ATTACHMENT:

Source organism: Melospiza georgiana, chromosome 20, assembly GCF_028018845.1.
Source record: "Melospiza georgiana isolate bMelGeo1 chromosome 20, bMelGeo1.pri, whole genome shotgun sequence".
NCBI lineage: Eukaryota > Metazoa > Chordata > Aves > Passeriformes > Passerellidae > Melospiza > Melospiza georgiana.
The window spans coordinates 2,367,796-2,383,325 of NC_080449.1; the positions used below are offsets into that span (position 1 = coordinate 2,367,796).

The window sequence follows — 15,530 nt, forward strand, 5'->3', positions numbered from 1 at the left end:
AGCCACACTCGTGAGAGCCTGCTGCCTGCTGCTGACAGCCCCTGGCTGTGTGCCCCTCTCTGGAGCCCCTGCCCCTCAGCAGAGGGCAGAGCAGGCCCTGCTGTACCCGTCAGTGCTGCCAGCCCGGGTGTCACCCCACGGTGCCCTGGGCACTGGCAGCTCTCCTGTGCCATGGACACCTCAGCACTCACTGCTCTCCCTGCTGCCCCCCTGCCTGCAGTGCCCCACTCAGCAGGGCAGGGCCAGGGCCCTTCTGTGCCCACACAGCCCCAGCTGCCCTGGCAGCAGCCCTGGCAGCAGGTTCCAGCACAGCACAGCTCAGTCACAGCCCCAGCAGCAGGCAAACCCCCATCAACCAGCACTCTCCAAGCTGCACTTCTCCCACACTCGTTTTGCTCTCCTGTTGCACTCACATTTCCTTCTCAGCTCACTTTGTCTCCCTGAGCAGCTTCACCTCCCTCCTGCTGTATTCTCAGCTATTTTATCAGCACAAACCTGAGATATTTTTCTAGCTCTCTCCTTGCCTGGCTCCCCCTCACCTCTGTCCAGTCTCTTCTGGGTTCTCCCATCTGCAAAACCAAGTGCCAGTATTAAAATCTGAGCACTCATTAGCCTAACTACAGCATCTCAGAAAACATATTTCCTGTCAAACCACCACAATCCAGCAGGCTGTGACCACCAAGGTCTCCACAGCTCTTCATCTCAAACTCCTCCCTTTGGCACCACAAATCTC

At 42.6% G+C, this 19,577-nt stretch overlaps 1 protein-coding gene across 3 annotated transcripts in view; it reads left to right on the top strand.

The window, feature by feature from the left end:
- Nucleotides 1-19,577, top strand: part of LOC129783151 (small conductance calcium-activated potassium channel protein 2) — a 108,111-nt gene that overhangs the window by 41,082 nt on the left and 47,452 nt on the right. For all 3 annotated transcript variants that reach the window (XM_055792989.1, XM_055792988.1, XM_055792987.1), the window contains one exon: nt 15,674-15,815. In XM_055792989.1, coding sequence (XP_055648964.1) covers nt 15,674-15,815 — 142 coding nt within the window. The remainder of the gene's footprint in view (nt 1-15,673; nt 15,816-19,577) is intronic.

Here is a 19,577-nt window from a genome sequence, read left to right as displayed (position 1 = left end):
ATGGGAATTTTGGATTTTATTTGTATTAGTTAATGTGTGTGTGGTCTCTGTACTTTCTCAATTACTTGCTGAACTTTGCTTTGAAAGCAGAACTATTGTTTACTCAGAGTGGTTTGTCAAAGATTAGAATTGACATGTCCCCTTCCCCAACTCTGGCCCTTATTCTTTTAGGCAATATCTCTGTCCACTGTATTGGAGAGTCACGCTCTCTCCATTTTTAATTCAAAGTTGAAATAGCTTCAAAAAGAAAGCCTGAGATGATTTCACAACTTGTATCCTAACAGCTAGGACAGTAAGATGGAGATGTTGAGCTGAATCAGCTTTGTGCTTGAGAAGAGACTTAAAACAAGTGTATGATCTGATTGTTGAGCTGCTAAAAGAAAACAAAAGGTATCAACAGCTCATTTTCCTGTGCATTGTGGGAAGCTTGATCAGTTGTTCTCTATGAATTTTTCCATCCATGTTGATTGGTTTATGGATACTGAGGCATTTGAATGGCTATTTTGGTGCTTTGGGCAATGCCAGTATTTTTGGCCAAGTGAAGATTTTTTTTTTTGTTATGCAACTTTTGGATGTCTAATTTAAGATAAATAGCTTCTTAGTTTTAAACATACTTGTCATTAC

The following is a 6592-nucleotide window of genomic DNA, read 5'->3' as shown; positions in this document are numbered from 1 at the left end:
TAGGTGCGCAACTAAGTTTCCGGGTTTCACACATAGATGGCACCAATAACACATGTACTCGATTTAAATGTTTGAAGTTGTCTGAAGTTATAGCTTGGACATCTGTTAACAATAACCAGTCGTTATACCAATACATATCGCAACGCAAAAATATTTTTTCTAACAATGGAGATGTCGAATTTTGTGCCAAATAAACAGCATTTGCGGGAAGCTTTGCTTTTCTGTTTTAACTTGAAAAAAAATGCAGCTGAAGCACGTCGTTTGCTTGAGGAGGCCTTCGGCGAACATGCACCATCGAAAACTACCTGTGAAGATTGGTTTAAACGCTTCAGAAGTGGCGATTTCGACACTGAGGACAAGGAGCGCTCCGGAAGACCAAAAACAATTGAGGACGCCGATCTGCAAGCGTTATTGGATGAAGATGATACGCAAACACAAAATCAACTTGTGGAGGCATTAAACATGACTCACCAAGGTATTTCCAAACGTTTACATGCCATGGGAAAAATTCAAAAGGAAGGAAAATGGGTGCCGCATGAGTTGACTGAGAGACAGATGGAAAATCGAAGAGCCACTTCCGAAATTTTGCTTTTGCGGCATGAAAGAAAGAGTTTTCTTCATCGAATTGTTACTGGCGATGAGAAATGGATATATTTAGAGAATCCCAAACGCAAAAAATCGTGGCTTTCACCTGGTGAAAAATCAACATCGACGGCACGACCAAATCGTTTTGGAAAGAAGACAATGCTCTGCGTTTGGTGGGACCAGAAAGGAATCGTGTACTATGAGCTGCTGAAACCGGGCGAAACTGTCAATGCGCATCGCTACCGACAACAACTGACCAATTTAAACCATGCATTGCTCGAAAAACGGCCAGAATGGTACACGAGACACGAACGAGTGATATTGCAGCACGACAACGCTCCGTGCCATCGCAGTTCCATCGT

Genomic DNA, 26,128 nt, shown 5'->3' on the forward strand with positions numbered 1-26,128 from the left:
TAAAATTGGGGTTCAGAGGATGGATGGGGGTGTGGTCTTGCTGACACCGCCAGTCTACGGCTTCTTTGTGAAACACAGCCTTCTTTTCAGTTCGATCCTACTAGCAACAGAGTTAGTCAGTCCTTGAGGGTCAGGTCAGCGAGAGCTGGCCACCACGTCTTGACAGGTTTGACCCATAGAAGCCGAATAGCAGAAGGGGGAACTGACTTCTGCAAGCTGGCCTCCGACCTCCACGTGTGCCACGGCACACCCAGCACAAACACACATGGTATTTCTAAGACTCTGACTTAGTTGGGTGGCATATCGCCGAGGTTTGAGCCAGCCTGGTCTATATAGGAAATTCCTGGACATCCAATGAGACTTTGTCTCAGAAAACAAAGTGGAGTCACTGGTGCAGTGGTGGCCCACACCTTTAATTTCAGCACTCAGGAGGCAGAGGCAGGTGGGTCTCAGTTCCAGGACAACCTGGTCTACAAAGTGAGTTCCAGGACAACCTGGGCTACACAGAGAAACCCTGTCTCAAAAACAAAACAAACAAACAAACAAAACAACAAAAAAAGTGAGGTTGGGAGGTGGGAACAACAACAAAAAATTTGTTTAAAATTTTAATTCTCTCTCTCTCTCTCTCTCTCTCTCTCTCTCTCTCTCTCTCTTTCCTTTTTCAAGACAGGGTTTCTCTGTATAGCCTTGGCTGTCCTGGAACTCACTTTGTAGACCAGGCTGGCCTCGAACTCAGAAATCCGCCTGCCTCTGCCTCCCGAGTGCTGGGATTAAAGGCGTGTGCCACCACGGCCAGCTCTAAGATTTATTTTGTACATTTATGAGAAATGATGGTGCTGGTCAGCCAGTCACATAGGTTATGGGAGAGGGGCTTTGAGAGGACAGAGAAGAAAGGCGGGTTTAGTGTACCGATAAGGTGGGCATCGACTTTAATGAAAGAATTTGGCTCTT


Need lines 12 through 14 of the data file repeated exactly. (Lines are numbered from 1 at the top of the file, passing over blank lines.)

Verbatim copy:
The following is a 6592-nucleotide window of genomic DNA, read 5'->3' as shown; positions in this document are numbered from 1 at the left end:
TAGGTGCGCAACTAAGTTTCCGGGTTTCACACATAGATGGCACCAATAACACATGTACTCGATTTAAATGTTTGAAGTTGTCTGAAGTTATAGCTTGGACATCTGTTAACAATAACCAGTCGTTATACCAATACATATCGCAACGCAAAAATATTTTTTCTAACAATGGAGATGTCGAATTTTGTGCCAAATAAACAGCATTTGCGGGAAGCTTTGCTTTTCTGTTTTAACTTGAAAAAAAATGCAGCTGAAGCACGTCGTTTGCTTGAGGAGGCCTTCGGCGAACATGCACCATCGAAAACTACCTGTGAAGATTGGTTTAAACGCTTCAGAAGTGGCGATTTCGACACTGAGGACAAGGAGCGCTCCGGAAGACCAAAAACAATTGAGGACGCCGATCTGCAAGCGTTATTGGATGAAGATGATACGCAAACACAAAATCAACTTGTGGAGGCATTAAACATGACTCACCAAGGTATTTCCAAACGTTTACATGCCATGGGAAAAATTCAAAAGGAAGGAAAATGGGTGCCGCATGAGTTGACTGAGAGACAGATGGAAAATCGAAGAGCCACTTCCGAAATTTTGCTTTTGCGGCATGAAAGAAAGAGTTTTCTTCATCGAATTGTTACTGGCGATGAGAAATGGATATATTTAGAGAATCCCAAACGCAAAAAATCGTGGCTTTCACCTGGTGAAAAATCAACATCGACGGCACGACCAAATCGTTTTGGAAAGAAGACAATGCTCTGCGTTTGGTGGGACCAGAAAGGAATCGTGTACTATGAGCTGCTGAAACCGGGCGAAACTGTCAATGCGCATCGCTACCGACAACAACTGACCAATTTAAACCATGCATTGCTCGAAAAACGGCCAGAATGGTACACGAGACACGAACGAGTGATATTGCAGCACGACAACGCTCCGTGCCATCGCAGTTCCATCGT

Genomic DNA, 26,128 nt, shown 5'->3' on the forward strand with positions numbered 1-26,128 from the left: